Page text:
J: Right from the initial conversation I had with Steve Ives and Amanda Pollock from Insignia Films, the production company that came to me about making the film, we talked about wanting to do some sort of contemporary portrait of the company because Ailey was so concerned and invested in creating a platform for future dance makers and dancers. To tell a portrait of his life and keep it confined to his birth and death is not a true portrait because he was so invested in the future and because, thankfully, the institution he created lives on. And so it just felt like everything that’s happening today is an extension of him and we were going to search for some way of showing that. At the time we thought maybe there’ll be some young dancer just starting out or maybe something happening at the company – we didn’t really know – and when we told them we’d love to include a contemporary look at the company, Robert Battle the artistic director said ‘Oh that’s really interesting that you’re coming to me at this moment because we just commissioned Rennie Harris to do a new work to commemorate the 60th Anniversary that would be an hour long ballet looking at the life and times of Alvin Ailey. And we were like… Great! Now that didn’t mean that a marriage of a new dance work by a different artist going on his own journey to understand Alvin and to translate that understanding to a dance work and our journey to tell this biographical portrait of him would be easy… finding the balance between the two was an interesting tricky challenge of the editorial process.
We were falling so much in love with Rennie Harris and Lazarus and then we’d fall back in love with Alvin Ailey and there was this interesting dance for lack of a better word between the two. ultimately it was about finding the thematic tissue that Rennie was sourcing to build his dance work, the meta ideas of his choreography, and then looking at where did that intersect and align with the experiences that Ailey himself was having in his lifetime. It was so great and honestly so brave of the company and Rennie in particular – and generous – because to have cameras in the room when you’re creating the work and you have just these embryonic ideas was just incredible. Another moment of so many moments of serendipity.
It’s incredibly vulnerable to be putting together new work and to see that coming together is such a special thing – it felt like the new piece could have been its own documentary.
J: Yes! And at times it was (laughter)
Tell us about your music choices for the film
J: Music was so important to Ailey but we knew that we were going to have Ailey’s dance works themselves with their own music… then Rennie’s dance work with its own music and it was like… what was the language of our music going to be to support Ailey’s story. We went for something understated but really present – like if there was a sound and a music to Ailey’s emotional experience, what would that be… We got to work with this incredible composer Daniel Bernard Romain who really got that. Interestingly he started in NYC as a live musician for dance, coming in to play for Martha Graham and the Ailey company and others so he really understood the universe. One of the first things he composed was the piece that we call the Ailey Theme which is what you hear on the title – there’s this beautiful set of chords that’s rich and supportive which we’ve threaded throughout. And we mixed it so it was almost in the visual imagery, more than on top. If you get to see it in the theatres, the sound design in the mix is incredibly all-encompassing and you feel it. So much of this film is about an experiential journey and the music was another layer to achieve that.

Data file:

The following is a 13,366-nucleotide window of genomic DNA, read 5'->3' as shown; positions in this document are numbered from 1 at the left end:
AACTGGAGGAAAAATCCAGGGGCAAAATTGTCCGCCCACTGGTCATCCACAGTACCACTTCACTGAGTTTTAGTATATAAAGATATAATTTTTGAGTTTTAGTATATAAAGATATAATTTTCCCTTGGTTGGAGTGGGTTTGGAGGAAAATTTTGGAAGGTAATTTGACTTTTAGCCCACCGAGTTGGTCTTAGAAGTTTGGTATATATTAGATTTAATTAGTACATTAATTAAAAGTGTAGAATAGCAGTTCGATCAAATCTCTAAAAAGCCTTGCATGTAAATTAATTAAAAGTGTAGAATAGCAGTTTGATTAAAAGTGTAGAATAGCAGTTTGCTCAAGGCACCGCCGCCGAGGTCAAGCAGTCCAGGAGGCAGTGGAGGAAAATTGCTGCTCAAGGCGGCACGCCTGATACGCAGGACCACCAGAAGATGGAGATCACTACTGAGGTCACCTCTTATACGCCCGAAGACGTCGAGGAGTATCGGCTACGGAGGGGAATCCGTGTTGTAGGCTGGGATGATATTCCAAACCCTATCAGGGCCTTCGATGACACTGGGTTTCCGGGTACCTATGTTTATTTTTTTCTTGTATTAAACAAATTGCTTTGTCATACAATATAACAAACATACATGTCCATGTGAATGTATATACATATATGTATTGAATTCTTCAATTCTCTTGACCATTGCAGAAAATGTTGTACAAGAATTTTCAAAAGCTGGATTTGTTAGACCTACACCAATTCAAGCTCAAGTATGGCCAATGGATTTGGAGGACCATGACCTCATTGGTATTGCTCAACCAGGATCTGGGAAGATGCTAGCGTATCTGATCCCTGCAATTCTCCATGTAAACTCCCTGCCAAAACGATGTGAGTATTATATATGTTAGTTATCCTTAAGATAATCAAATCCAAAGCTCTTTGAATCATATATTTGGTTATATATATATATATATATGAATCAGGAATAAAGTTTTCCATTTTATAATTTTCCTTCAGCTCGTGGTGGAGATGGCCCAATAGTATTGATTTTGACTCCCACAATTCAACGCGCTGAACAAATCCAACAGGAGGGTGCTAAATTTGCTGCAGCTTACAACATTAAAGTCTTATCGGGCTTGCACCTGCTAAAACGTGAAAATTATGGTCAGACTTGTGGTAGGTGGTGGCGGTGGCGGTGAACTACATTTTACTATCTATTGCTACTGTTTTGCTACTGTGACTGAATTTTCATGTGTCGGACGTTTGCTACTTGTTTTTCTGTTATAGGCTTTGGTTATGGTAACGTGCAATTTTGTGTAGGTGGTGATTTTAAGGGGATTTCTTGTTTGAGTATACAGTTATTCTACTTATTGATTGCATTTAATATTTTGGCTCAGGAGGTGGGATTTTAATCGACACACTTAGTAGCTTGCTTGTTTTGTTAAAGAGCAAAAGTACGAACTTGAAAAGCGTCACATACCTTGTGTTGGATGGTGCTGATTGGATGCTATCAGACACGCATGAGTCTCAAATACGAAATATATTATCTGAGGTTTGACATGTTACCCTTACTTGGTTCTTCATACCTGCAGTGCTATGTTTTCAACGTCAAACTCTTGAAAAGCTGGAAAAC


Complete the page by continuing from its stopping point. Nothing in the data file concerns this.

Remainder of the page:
Alvin having an AIDS related death mirrored another fantastic documentary from last year – ‘Howard’ about Howard Ashman the Disney lyricist – who was also a gay man who died too soon. There’s a huge amount of emotion in the film surrounding Alvin’s death but you don’t dwell on it
J: The balance with this film was that we wanted to be on his journey and there is no way to do justice to the genocide of what AIDS really was. We needed to make him a part of that moment in history but we had tried to scale up that part but it became problematic because then we weren’t doing justice to what the AIDS crisis did to this country at that time. With Bill T Jones we were able to acknowledge that complicated point where he doesn’t do right by himself and maybe the queer community in that moment in terms of his decision to edit out that part of his history and yet there is so much fraught around what would have been possible for this institution that he built had he done it. And that’s why for those who recognise him, Ronald Reagan is up there as this very evil figure in this moment who is consigning people to their deaths and it’s this idea that at this moment of achieving his highest honour as an American artist he is given that award by someone who would have no compassion for him if he knew the circumstances.
That moment is devastating. Artfully juxtaposed. Painful to watch. What is your hope that people will take away from this film?
J: I think recognising the vulnerability and the sacrifice that was so much a part of his journey. In the end he is such a towering icon of a figure and yet all that it took to achieve that – all the sacrifices he willingly made and felt he had to make – and that incredibly vulnerable and sensitive and delicate person at the centre of it. And that they think about the way that we treat our living artists now and to question what it means to make somebody an icon. How can we appreciate our artists without making them into tiny little gold statuettes who aren’t allowed to be vulnerable or have feelings. To be lost. I think a greater sense of care was not possible for him in his lifetime and I’m just hopeful that this is a film that can celebrate him whilst also acknowledging the ways that we did not do right by him in his lifetime.
Interview by AJ O’Neill
AILEY is released in cinemas and on demand 7th January